I have been here just about 20 minutes but already the palette in the sky is changing, a few shots already in the bank, it is such a pleasure to watch the morning unfold.

Initially, I was hoping to catch the sunrise on a rising tide but the light reflections on the shore and mud flats give added texture to the images, I am spoiled for choice with the rapidly changing scene.

With a glow of bright orange in the distance, the red and orange make way for the yellow and gold carnival to begin, how glad I am that I decided to choose this morning for my shoot!

An hour has flown by, my intention is to hike back to Exeter for breakfast, a nine mile walk, so it is time to pack away the tripod, but will leave the camera close to hand for any shots along the way.

I finish the last of the flask of tea I had brought and make my way home, slowly of course, this morning’s sunlight has a warm ambience as it caresses the landscape, one of my best morning shoots in a long time

Above, a handful of shots I took  as I hiked back to Exeter, to a well earned breakfast and a meeting up of friends.

A 40’s weekend

After recently changing jobs, I am now a fully subscribed member of the Monday to Friday brigade once more, so with my weekends free, it means being able to attend more of the classic car and steam rallies that I have enjoyed in the past.

Yesterday was the first of these events, the annual forties weekend at Buckfastleigh steam railway.
After a usual pit stop for breakfast and a brew, my arrival was about half an hour before the official opening of the 40’s event in an adjacent field but a good opportunity to make a round of the station as the crew get the trains ready for a busy day.

Through the station speakers, the unmistakable big band sound of Glen Miller is played, and a local Lindy Hop group rehearse their moves for their multiple performances throughout the day.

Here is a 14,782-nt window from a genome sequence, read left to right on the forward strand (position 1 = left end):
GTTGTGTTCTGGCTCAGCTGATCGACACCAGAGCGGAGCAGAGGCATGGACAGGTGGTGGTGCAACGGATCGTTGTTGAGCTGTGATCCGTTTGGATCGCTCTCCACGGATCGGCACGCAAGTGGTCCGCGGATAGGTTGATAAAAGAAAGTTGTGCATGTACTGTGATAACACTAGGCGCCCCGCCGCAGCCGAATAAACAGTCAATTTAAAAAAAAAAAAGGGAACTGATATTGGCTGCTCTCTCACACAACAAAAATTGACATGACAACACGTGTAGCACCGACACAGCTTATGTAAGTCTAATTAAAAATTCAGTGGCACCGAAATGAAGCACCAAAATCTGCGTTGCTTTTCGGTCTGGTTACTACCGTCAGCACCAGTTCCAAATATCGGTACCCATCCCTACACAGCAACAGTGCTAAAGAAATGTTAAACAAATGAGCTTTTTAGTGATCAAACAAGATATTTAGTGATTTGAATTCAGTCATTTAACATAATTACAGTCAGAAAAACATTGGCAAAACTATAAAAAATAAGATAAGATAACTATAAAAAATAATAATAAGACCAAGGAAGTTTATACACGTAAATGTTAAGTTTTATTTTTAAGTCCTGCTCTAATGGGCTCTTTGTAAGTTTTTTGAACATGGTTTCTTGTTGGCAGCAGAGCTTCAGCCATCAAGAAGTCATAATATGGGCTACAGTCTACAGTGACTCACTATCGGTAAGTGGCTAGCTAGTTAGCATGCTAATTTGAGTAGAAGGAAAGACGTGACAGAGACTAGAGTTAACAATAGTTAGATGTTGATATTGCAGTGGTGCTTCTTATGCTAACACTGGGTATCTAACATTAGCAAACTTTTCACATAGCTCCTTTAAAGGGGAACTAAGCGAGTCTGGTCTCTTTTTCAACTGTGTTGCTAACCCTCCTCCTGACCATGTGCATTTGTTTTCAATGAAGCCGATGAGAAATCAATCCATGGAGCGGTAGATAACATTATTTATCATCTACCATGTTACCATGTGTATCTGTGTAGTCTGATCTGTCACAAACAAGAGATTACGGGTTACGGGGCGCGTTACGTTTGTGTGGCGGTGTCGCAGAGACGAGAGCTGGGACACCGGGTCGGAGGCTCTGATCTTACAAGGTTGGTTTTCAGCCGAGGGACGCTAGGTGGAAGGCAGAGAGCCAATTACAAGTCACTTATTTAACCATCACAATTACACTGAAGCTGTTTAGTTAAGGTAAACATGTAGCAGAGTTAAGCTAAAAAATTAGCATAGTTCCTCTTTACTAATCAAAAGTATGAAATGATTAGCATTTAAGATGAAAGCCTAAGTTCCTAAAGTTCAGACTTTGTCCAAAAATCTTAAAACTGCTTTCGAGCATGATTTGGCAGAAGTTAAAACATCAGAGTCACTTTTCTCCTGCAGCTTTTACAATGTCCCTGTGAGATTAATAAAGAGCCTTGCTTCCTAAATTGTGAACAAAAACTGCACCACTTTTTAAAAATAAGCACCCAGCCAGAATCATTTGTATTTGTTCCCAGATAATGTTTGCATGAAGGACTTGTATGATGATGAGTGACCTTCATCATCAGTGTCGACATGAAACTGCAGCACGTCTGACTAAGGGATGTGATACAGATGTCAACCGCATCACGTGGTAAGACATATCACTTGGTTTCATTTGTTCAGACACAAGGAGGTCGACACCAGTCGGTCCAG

Today will be a real test of my resolve with my one focal length challenge, I would normally have a wide angle lens in my armoury for an event such as this but today, I will need to wear my creative head and get on with it.
I am expecting to take a lot more photos today, so I have made the decision to shoot JPEG, with the classic chrome film simulation, to help avoid spending too much time at the computer later in the day.
If I get my act together, a couple of minor adjustments, with a crop and the odd straighten will suffice in terms of editing.

The event field is well populated with a good number of Jeeps and transport vehicles, also this year a Russian tank, which has plenty of attention paid to it.

The owners of the various vehicles are very generous with their time, happy to relate what work they have done to restore their vehicles, their enthusiasm is contagious and I am happy to talk at length with them to get the history.

Events like this also provide an opportunity to meet with fellow photographers, where a myriad of cameras are at work, it is always a pleasure to chat and exchange ideas and to discuss how and why we choose the gear we have.

A big thank you, to all those who were kind enough to spare me the time to take a photo, it is these images that help tell the story of the day.

New tricks

When I was at school, I did reasonably well at the subjects I enjoyed, while playing the class clown in those I found a little less interesting, I respond better to real life examples than text book scenarios.

Trigonometry is the prime example, the text book always asked for the angles of a shadow when a ladder was against a wall, for me, this was the mathematical equivalent of pushing a disliked food item around a plate with a fork, then, computers made an appearance into schools and I quickly became a fan of programming during lunch time computer club and as I became better at the concept of programming, I wanted to do more.
I wanted to write my name in a circle, I found that I needed trig for this and the subject became easy, I had found a real example for maths required, I COULD do this!

It is this flaw in my mindset that prevents me from taking to new ideas straight away, but I get there eventually.

More relevant to my interest in photography, I had never really embraced mobile phone photography, I had a ‘proper’ camera, why would I need to use the mobile phone?
Again my own reluctance is key, I have only had a smartphone in the last couple of years, a phone was for texting and calling, a PC was for emails and my camera was for photography.
Slowly but surely, my inner dinosaur has evolved and I am at the deep end in the modern tech pool, enjoying my new education in social media and mobile apps.

It was watching a photography video that I was introduced to Hipstamatic, an IPhone app that produces vintage photo effects with a use of simulated lenses and ‘films’, I bought the app and a few add ons, I was pleasantly surprised at how much fun this could be, something different from my usual idea that all photos have to be pin sharp to be worthy of publishing.

With a number of different editing apps installed on my tablet, I am embracing the mobility this gives me, I do not always want to sit at a desktop editing images, the fact that any photo I take on my phone will be ready for editing in an instant is so handy. this dog, has learned some new tricks.